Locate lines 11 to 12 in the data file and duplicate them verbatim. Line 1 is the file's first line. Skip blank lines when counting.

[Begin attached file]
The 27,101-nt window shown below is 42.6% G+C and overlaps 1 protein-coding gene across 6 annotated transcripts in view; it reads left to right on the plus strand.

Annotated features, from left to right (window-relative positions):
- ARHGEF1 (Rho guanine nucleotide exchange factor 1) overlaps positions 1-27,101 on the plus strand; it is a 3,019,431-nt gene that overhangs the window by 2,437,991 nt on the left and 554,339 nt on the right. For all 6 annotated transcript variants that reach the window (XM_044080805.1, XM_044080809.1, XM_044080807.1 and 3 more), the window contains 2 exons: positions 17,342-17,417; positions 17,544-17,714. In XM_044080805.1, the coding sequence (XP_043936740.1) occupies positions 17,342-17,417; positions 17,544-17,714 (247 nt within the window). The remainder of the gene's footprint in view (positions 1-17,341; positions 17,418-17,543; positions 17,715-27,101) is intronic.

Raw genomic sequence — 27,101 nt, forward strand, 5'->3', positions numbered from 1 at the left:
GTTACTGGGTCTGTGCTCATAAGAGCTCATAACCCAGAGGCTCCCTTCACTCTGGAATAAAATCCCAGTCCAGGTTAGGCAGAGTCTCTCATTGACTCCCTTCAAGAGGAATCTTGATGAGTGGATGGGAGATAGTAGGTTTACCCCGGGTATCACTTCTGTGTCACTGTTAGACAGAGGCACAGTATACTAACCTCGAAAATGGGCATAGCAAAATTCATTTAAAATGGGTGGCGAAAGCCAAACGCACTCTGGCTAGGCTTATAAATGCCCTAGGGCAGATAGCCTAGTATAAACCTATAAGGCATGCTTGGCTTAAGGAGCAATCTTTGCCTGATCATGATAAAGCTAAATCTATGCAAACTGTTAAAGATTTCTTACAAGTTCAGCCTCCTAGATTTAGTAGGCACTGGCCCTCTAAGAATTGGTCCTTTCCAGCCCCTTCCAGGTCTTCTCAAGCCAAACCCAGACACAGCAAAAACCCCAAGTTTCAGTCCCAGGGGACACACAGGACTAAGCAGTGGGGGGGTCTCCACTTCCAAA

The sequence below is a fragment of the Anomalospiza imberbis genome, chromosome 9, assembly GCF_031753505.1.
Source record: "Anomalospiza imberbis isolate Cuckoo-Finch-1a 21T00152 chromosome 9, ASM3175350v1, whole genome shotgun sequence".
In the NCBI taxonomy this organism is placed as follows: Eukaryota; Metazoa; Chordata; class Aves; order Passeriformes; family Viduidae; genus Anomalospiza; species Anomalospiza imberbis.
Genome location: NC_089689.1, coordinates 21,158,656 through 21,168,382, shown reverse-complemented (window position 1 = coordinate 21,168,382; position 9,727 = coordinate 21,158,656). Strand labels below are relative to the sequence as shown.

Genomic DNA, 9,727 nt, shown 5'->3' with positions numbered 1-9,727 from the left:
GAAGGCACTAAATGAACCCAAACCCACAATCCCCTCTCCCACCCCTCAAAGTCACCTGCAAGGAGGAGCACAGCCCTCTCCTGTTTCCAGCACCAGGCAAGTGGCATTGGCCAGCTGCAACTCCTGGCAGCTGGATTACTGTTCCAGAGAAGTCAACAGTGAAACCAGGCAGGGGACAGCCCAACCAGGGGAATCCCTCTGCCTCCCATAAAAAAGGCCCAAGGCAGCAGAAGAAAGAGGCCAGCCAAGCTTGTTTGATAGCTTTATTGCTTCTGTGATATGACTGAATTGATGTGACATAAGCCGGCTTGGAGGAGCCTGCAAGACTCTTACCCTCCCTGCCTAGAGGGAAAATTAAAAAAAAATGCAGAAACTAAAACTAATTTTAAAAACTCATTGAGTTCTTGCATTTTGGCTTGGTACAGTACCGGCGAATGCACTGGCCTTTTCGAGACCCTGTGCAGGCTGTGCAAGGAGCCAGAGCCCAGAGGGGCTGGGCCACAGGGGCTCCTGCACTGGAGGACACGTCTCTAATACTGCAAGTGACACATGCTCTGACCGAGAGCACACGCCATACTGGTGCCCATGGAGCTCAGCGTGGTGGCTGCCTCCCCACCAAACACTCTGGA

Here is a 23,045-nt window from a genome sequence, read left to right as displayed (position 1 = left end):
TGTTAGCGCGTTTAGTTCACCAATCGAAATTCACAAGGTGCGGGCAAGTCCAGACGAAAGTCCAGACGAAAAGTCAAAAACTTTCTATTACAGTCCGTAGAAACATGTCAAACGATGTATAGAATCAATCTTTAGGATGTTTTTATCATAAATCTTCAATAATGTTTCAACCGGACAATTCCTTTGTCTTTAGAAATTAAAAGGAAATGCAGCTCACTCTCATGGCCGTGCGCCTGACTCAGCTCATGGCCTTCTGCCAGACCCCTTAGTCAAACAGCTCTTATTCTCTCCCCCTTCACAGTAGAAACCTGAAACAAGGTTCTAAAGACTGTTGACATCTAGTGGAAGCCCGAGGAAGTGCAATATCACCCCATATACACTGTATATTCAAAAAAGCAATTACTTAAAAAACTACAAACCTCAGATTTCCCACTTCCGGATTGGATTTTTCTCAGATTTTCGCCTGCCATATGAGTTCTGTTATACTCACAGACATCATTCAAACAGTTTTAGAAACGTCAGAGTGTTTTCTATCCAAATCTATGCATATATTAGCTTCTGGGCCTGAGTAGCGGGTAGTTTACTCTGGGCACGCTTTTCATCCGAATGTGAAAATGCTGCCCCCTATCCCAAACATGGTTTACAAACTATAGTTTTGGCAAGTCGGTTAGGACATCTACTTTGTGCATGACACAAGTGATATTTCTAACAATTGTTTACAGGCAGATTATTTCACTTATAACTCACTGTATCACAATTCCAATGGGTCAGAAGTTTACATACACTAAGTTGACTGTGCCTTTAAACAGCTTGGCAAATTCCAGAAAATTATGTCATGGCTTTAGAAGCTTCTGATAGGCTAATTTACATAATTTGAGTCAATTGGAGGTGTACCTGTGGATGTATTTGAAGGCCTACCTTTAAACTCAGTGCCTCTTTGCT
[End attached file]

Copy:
GAAGGCACTAAATGAACCCAAACCCACAATCCCCTCTCCCACCCCTCAAAGTCACCTGCAAGGAGGAGCACAGCCCTCTCCTGTTTCCAGCACCAGGCAAGTGGCATTGGCCAGCTGCAACTCCTGGCAGCTGGATTACTGTTCCAGAGAAGTCAACAGTGAAACCAGGCAGGGGACAGCCCAACCAGGGGAATCCCTCTGCCTCCCATAAAAAAGGCCCAAGGCAGCAGAAGAAAGAGGCCAGCCAAGCTTGTTTGATAGCTTTATTGCTTCTGTGATATGACTGAATTGATGTGACATAAGCCGGCTTGGAGGAGCCTGCAAGACTCTTACCCTCCCTGCCTAGAGGGAAAATTAAAAAAAAATGCAGAAACTAAAACTAATTTTAAAAACTCATTGAGTTCTTGCATTTTGGCTTGGTACAGTACCGGCGAATGCACTGGCCTTTTCGAGACCCTGTGCAGGCTGTGCAAGGAGCCAGAGCCCAGAGGGGCTGGGCCACAGGGGCTCCTGCACTGGAGGACACGTCTCTAATACTGCAAGTGACACATGCTCTGACCGAGAGCACACGCCATACTGGTGCCCATGGAGCTCAGCGTGGTGGCTGCCTCCCCACCAAACACTCTGGA

Here is a 23,045-nt window from a genome sequence, read left to right as displayed (position 1 = left end):